Paleomagnetism of a primitive achondrite parent body: The acapulcoite-lodranites

Friday, 19 December 2014
Neesha R Schnepf1, Benjamin P Weiss2, Eduardo Andrade Lima3, Roger R Fu4, Minoru Uehara5, Jerome Gattacceca5, Huapei Wang4 and Clement R Suavet4, (1)Massachusetts Institute of Technology, Cambridge, MA, United States, (2)MIT, Earth, Atmospheric and Planetary Sciences, Cambridge, MA, United States, (3)MIT-Earth & Planetary Sciences, Cambridge, MA, United States, (4)Massachusetts Institute of Technology, Department of Earth, Atmospheric, and Planetary Sciences, Cambridge, MA, United States, (5)CEREGE, Aix-en-Provence Cedex, France
Primitive achondrites are a recently recognized meteorite grouping with textures and compositions intermediate between unmelted meteorites (chondrites) and igneous meteorites (achondrites). Their existence demonstrates prima facie that some planetesimals only experienced partial rather than complete melting. We present the first paleomagnetic measurements of acapulcoite-lodranite meteorites to determine the existence and intensity of ancient magnetic fields on their parent body. Our paleomagnetic study tests the hypothesis that their parent body had an advecting metallic core, with the goal of providing one of the first geophysical constraints on its large-scale structure and the extent of interior differentiation. In particular, by analyzing samples whose petrologic textures require an origin on a partially differentiated body, we will be able to critically test a recent proposal that some achondrites and chondrite groups could have originated on a single body (Weiss and Elkins-Tanton 2013).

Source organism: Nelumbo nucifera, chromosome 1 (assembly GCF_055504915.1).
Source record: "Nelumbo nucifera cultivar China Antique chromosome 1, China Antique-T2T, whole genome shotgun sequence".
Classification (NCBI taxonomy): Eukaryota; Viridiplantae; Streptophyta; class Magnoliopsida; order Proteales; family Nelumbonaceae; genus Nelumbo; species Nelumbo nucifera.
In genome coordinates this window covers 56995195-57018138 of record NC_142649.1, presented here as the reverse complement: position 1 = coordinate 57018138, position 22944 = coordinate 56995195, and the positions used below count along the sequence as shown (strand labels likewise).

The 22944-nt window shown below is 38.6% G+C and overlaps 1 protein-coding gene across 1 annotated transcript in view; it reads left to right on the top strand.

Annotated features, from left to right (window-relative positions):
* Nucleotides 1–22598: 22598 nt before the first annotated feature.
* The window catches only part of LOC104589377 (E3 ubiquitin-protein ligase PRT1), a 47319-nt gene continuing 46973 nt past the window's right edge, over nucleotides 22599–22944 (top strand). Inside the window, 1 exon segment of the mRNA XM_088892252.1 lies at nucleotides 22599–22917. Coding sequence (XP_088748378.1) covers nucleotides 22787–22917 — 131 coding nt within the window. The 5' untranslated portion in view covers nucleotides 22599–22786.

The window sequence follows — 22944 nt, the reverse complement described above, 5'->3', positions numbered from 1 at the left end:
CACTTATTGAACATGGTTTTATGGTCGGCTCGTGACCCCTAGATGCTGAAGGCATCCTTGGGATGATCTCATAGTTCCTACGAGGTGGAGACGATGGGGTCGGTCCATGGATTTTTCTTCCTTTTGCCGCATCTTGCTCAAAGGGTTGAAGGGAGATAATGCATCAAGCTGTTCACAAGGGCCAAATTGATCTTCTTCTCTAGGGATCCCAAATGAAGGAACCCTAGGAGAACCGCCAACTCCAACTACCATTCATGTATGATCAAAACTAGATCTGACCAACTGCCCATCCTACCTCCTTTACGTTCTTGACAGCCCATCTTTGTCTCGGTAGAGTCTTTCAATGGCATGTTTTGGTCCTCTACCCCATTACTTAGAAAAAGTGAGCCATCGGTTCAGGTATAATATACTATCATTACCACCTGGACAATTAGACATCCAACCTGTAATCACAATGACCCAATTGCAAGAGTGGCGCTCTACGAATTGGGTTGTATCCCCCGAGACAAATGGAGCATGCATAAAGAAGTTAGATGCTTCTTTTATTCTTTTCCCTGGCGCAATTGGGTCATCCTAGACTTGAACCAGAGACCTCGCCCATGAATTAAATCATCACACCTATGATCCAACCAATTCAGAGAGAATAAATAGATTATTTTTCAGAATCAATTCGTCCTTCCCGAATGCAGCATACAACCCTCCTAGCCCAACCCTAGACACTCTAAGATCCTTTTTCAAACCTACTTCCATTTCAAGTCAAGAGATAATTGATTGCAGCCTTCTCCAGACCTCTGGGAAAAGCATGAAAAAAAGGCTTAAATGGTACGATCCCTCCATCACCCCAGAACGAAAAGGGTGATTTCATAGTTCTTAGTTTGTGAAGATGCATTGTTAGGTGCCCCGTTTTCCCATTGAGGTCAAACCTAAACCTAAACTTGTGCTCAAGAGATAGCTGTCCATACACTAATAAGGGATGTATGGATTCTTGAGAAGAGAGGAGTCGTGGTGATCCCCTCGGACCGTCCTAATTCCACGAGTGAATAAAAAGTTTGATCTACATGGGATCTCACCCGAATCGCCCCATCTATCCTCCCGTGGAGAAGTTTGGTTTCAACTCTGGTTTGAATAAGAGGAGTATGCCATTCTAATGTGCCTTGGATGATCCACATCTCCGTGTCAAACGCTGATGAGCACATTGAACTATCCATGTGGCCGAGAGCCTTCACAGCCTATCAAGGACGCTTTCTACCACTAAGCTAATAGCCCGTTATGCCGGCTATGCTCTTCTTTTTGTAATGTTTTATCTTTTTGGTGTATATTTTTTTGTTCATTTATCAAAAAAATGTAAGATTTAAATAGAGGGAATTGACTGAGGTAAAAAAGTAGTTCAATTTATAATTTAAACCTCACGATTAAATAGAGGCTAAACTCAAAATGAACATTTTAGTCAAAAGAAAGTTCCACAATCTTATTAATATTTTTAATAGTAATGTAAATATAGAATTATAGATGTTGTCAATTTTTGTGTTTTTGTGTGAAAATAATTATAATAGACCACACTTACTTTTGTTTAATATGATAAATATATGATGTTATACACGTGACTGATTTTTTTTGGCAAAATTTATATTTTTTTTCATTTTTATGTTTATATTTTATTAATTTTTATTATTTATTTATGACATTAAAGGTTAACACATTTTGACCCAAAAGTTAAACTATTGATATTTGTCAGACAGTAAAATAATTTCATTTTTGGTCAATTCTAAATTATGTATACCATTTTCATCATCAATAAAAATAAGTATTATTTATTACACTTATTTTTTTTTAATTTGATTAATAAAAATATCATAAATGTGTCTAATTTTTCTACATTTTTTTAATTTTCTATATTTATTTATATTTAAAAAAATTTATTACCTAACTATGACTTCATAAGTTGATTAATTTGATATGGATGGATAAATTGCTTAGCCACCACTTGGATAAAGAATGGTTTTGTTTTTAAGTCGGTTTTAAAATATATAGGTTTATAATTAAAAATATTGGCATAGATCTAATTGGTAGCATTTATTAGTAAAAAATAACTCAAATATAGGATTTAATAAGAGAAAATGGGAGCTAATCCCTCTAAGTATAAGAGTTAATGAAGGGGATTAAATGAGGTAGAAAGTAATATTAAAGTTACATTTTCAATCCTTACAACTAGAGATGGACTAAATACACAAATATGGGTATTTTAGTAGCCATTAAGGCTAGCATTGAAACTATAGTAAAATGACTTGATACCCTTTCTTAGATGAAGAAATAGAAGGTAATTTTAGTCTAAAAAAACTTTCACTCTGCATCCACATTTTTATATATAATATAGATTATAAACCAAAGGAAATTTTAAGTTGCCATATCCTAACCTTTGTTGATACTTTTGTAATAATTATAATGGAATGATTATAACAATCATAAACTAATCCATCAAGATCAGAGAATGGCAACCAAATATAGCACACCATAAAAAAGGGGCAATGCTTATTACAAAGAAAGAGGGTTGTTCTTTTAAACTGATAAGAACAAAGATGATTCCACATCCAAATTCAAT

We analyzed samples of the meteorites Acapulco and Lodran. Like other acapulcoites and lodranites, these meteorites are granular rocks containing large (~0.1-0.3 mm) kamacite and taenite grains along with similarly sized silicate crystals. Many silicate grains contain numerous fine (1-10 μm) FeNi metal inclusions. Our compositional measurements and rock magnetic data suggest that tetrataenite is rare or absent. Bulk paleomagnetic measurements were done on four mutually oriented bulk samples of Acapulco and one bulk sample of Lodran. Alternating field (AF) demagnetization revealed that the magnetization of the bulk samples is highly unstable, likely due to the large (~0.1-0.3 mm) interstitial kamacite grains throughout the samples. To overcome this challenge, we are analyzing individual ~0.2 mm mutually oriented silicate grains extracted using a wire saw micromill. Preliminary SQUID microscopy measurements of a Lodran silicate grain suggest magnetization stable to AF levels of at least 25-40 mT.